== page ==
In the past year, however, the band has begun to slip by some of the roadblocks, mainly because it realized no one else was going to move them. And by helping itself, the band helped everyone else as well. Shabazz 3's Fatz told the Observer last November that Dallas hip-hop is under construction and Shabazz 3 is the architect. As true as that statement is, it misses the point a bit. Fatz and his bandmates, Bobby Dee and Ty Macklin, haven't just drawn up the blueprints; they've helped build the thing from the ground up. Bobby Dee spotlights local acts on his weekly Internet radio show, Rap 3000. Fatz, along with Mental Chaos' DJ Rodney, hosts a hip-hop night at Liquid Lounge every Saturday. Macklin has produced almost every hip-hop artist--or former hip-hop artist, in the case of Erykah Badu--to come out of Dallas in the last decade. They aren't just the architects of Dallas hip-hop; they're the bolts that keep it together.
But as much as Shabazz 3 has done for itself and the rest of the Dallas hip-hop community, it's still waiting for a record label to come along and do the rest. That's why Live or Die, the EP the group released last year, was more than a little misleading. Of the five versions of the title track included on the disc, one is listed as the "LP version." However, the track isn't included on any of Shabazz 3's full-lengths, because, well, there aren't any. Better to wait to record an album until a label is willing to release one, the band figures. So its discography is small enough to fit on a price tag, numbering just one EP and a couple of compilation appearances--including "Latitude/Longitude" on 1998's Down by Sound, the local hip-hop collection assembled by KNON-FM (89.3)--giving us only a glimpse of its talent.
It's enough of a glimpse to know that Shabazz 3 is one of the finest hip-hop bands this city has ever produced. The members have the easy chemistry that comes from being together for so long; Shabazz 3 formed in 1993, and all three were in the Phlomatics (responsible for the underground hit "Jack the Blue, Don't Back the Blue") before that. Every song sounds like the East Coast-West Coast feud ending in a tie, neither side getting the upper hand for very long. Macklin, who also goes by the handle XL7, delivers his verses in a voice so high and airy that his words seem to drift like clouds, tethered to the ground only by Fatz's commanding delivery. Live or Die is A Tribe Called Quest as produced by Dr. Dre, jazz hitting the street running. Or maybe it's N.W.A. onstage at Birdland, Roy Ayers' vibes melting Ice Cube's glare. Either way, Shabazz 3 has been in the future for the past five years, and no one's caught up yet.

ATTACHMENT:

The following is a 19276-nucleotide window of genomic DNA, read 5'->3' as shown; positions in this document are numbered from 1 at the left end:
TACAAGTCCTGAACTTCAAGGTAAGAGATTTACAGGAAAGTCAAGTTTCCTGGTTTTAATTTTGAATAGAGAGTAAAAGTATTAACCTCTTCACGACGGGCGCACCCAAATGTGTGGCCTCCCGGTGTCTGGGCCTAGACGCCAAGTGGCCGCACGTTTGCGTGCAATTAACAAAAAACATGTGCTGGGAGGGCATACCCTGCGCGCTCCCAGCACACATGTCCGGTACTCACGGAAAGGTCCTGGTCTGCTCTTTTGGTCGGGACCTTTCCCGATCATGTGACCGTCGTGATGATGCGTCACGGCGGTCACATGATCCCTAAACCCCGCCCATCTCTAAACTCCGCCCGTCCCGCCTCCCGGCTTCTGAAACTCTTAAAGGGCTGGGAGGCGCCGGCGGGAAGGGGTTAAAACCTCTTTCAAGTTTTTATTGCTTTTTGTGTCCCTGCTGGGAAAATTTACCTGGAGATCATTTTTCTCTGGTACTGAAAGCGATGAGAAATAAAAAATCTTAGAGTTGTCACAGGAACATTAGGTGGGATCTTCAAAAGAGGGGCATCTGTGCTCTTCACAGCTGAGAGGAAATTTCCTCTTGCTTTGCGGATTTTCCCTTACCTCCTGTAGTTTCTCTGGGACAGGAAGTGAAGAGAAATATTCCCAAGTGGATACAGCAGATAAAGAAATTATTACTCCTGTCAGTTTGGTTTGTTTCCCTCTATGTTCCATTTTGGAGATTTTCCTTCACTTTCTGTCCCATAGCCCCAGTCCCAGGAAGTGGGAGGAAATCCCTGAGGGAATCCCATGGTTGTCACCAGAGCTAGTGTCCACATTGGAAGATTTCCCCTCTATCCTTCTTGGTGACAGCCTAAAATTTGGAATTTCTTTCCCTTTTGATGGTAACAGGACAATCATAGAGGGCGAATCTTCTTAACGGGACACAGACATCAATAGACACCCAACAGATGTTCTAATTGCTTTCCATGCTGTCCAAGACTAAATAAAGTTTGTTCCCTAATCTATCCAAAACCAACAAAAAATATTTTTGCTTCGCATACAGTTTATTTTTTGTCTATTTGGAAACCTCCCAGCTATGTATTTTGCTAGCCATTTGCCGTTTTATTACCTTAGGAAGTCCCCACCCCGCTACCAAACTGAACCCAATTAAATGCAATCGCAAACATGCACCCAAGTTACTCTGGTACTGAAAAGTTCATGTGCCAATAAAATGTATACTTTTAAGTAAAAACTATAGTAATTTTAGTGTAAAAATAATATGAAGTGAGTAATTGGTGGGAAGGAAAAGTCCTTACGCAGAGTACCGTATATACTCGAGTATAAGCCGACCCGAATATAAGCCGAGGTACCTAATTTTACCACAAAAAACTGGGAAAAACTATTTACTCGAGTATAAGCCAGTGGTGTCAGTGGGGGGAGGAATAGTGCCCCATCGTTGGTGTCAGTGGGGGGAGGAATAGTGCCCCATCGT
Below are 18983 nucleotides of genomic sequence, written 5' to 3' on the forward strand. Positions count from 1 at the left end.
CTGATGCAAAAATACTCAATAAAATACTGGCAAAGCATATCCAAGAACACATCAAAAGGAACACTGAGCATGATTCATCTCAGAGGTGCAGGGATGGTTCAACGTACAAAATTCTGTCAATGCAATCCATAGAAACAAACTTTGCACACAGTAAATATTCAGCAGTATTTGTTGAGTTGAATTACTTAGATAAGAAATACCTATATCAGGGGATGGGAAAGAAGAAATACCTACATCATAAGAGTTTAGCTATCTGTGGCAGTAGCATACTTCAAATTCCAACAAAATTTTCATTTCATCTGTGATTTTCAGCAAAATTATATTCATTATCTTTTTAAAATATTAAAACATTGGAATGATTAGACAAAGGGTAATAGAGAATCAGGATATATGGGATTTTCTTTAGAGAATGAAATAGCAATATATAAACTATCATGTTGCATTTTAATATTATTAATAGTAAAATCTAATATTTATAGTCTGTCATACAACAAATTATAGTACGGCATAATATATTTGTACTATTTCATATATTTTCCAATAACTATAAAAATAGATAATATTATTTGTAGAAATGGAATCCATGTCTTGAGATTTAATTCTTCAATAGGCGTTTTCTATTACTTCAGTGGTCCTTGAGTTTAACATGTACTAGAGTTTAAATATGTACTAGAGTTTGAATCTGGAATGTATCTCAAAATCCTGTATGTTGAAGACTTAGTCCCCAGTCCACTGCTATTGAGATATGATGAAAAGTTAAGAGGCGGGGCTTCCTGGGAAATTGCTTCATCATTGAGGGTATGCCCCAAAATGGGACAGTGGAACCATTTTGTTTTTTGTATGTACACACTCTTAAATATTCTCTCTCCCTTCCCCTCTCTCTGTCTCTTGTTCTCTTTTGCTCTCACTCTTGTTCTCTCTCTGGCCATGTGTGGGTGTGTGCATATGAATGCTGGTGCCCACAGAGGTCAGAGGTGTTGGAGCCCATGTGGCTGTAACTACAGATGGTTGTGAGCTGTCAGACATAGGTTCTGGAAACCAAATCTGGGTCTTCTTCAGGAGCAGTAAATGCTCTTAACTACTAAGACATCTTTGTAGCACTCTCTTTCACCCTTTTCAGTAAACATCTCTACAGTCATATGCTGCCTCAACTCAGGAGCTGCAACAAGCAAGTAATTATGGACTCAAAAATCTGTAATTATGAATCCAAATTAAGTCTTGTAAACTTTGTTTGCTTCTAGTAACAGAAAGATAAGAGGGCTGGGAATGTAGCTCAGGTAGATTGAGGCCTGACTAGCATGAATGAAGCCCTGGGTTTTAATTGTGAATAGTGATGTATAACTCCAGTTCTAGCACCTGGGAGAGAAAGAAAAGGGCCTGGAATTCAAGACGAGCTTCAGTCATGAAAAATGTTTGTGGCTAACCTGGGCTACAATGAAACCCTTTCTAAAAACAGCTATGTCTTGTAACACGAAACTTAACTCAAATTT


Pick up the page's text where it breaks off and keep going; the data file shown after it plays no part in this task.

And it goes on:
You can't blame the band for waiting to record an album, or at least you couldn't a couple of years ago. In 1996, Musician magazine named Shabazz 3 one of the best unsigned bands in the country, which for many bands usually means they won't stay unsigned very long. Plus, Macklin's work on Badu's 1997 debut Baduizm--he produced "Drama"--should have netted him more than just the handful of courtesy calls he got from a few record labels, more a case of labels covering their asses than of any real interest. In the end, all Shabazz 3 got was a few sentences to add to its press bio and another disc to file in its record collection instead of a gold one to hang on the wall. A long-overdue Dallas Observer Music Award isn't much of a consolation prize in the major-label game, but maybe the band should stop playing it. Let the labels have Pimpadelic or Hellafied Funk Crew. They don't deserve Shabazz 3 anyway.
Winner for: Reggae
Percussion so terse it explodes like machine-gun fire in the air; beats that skitter across the room like a thousand mice; a relentless, pulsating bass line--this is dub music as performed by Sub Oslo, reggae at the end of the century. Of course, theirs isn't a revolutionary sound, merely an evolutionary one, where music stretches so far out there, it sometimes doesn't snap back. This music's been around for decades--dub was originally credited to King Tubby and Lee "Scratch" Perry, the progenitors of Jamaican reggae in the late 1960s and '70s--but when done right, it still sounds brand-new, unheard, ultra. There's a reason the Clash went dub when punk became too limiting; there's a reason the Beastie Boys revere Lee Perry as if he were some voodoo priest. No other music allows for so much space; dance this mess around, even if it means standing in place.